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Characters who appear in the musical The Book of Mormon. Unmarked spoilers ahead.

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    Elder Price 

Elder Kevin Price
Andrew Rannells as Elder Price
Notably portrayed by: Andrew Rannells (OBC), Gavin Creel (Original West End), Nic Rouleau (Tour)
Elder Kevin Price is the poster boy for Mormonism - he's idealistic, he's devoted to Heavenly Father, and now that he's nineteen, he's ready to go out on his mission and do something incredible. Unfortunately, rather than his dream location of Orlando, he's sent to Uganda with a fellow missionary who's never actually read the holy book they're expected to preach. While devout and earnest, Price has an incredibly inflated sense of self-importance and a huge ego, which puts him in a rough spot when his faith is challenged.
  • The Ace: Initially described as "the smartest, best, most deserving Elder the Center has ever seen" by his fellow Elders. This quickly begins to fall apart upon arrival in Uganda, as while Price is earnest about his faith, he's also never faced anything like the ravaged Ugandan countryside.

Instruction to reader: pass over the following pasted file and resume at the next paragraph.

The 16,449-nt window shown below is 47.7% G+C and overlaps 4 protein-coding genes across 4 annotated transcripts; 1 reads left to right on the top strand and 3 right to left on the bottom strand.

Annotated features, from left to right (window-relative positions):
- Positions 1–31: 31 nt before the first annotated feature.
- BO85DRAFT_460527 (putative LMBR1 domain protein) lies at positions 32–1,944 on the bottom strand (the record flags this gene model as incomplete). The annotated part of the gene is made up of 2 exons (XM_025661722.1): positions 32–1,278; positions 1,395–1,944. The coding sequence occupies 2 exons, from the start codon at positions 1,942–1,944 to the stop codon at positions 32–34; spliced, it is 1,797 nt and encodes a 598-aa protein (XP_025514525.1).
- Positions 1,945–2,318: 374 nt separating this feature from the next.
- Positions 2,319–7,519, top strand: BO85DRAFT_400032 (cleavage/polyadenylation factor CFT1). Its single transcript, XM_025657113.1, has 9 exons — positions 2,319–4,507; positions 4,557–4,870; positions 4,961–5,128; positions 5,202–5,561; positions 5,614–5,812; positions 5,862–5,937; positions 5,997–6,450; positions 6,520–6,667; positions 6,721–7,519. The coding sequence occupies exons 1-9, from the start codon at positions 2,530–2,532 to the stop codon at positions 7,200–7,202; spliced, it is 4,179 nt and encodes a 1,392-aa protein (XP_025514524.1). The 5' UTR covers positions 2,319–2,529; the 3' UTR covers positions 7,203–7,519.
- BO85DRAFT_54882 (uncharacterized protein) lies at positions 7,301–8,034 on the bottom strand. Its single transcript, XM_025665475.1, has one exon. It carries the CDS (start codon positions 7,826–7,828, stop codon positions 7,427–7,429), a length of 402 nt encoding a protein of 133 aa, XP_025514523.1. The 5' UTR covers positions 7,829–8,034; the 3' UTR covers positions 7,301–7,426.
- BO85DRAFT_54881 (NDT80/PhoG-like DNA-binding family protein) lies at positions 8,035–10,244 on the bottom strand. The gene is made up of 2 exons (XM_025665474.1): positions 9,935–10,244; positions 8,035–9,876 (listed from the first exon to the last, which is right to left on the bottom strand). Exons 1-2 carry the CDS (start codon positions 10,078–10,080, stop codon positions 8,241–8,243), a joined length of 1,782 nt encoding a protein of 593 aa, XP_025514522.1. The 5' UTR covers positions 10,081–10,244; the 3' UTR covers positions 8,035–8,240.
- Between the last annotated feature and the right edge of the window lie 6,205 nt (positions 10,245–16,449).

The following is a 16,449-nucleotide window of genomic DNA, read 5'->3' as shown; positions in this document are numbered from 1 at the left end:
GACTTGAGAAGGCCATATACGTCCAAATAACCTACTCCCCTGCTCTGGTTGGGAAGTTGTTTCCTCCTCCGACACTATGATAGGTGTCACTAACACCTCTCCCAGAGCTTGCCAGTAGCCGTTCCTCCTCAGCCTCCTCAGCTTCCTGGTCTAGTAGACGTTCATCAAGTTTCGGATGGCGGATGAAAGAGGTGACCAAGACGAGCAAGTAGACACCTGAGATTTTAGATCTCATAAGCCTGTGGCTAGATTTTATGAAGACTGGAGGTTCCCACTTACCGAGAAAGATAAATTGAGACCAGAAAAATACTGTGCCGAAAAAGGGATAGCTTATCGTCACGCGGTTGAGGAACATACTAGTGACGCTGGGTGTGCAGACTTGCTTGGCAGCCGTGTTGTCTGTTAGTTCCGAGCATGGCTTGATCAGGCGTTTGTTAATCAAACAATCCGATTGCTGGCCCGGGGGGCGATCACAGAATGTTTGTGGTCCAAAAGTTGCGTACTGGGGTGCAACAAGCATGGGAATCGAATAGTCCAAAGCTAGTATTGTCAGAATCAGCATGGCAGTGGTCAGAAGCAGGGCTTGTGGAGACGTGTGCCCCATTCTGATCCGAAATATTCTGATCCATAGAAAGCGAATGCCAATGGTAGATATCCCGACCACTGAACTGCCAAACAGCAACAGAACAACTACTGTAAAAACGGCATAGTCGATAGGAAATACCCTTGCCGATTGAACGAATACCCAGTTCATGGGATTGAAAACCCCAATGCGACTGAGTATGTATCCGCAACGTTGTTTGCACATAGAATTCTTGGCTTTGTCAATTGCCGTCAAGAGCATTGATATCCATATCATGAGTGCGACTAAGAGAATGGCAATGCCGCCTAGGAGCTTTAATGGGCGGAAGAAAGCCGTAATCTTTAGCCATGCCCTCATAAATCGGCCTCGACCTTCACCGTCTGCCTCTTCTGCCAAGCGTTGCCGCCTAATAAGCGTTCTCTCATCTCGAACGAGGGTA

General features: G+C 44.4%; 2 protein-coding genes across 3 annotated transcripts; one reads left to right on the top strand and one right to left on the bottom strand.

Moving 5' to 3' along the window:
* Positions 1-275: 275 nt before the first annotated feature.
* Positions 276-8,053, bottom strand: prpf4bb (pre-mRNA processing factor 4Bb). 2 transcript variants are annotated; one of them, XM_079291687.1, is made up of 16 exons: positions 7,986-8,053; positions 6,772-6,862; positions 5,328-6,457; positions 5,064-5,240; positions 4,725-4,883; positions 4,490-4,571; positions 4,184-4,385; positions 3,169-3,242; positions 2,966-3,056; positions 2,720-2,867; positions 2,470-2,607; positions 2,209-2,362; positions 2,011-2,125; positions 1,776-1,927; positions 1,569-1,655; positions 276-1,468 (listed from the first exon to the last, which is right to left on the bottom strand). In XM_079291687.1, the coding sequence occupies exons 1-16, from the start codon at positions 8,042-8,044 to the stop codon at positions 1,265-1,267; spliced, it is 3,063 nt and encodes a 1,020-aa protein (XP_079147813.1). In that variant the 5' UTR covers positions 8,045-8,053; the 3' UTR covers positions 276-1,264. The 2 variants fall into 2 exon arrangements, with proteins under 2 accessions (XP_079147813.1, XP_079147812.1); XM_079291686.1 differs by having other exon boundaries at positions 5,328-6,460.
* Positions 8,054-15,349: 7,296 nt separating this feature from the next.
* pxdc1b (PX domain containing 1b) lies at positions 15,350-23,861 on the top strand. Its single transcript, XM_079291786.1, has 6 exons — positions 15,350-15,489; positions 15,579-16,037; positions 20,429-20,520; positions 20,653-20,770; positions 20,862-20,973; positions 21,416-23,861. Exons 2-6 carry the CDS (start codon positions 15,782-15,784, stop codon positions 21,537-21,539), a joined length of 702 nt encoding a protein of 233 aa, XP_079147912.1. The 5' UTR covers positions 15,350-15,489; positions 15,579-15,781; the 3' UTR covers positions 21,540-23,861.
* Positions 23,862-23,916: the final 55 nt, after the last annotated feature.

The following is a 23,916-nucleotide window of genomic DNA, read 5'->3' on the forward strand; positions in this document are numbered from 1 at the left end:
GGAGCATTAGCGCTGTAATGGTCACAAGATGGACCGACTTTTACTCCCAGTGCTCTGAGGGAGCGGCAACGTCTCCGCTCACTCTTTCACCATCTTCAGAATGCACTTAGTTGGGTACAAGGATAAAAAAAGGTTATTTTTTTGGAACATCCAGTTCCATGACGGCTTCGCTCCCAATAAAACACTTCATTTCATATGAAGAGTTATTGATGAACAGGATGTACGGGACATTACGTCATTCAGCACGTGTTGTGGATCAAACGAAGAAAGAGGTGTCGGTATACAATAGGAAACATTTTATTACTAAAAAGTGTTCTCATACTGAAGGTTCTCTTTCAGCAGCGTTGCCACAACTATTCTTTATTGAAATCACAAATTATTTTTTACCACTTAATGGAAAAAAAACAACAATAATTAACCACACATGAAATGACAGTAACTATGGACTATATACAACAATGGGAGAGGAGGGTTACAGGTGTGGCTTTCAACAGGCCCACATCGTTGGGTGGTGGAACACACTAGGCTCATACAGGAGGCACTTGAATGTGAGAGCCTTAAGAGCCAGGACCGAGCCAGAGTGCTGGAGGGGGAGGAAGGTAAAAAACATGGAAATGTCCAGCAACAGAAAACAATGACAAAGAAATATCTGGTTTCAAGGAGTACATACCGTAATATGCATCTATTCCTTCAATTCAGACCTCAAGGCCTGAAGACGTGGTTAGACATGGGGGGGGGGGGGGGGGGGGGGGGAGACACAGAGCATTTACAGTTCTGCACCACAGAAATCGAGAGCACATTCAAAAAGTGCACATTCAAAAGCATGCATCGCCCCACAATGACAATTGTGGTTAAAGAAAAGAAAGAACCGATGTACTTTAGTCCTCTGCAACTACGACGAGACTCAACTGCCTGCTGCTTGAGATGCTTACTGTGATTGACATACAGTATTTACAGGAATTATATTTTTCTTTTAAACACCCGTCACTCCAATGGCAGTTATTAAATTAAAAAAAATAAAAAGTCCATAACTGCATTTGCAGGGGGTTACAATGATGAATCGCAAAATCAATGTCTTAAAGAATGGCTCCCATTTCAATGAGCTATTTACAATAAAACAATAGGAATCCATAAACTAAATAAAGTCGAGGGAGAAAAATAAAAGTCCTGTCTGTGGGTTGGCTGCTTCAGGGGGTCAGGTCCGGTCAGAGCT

• Ambiguously Gay: The extent of this varies depending on the production, but this is one interpretation of the character. Price has no canon love interest, and while he denies having gay thoughts to Elder McKinley, the relationship between the two gets increasingly suggestive in most productions as the cast members become aware of the popularity of the pairing. This is particularly evident in "Spooky Mormon Hell Dream", which has always featured McKinley as one of the demons tormenting Price; some productions have them make out. It's also worth noting that "Turn It Off" was originally Price's song, but this was changed due to fear that this would be too cliche.
  • Arson, Murder, and Jaywalking: In "Spooky Mormon Hell Dream", he claims to be worse than Genghis Khan, Jeffrey Dahmer, and Adolf Hitler because he left his mission companion. Hitler is scandalized.
  • Ass Shove: On the receiving end of one from General Butt-Fucking Naked part way through Act II. With his own copy of the Book of Mormon, no less.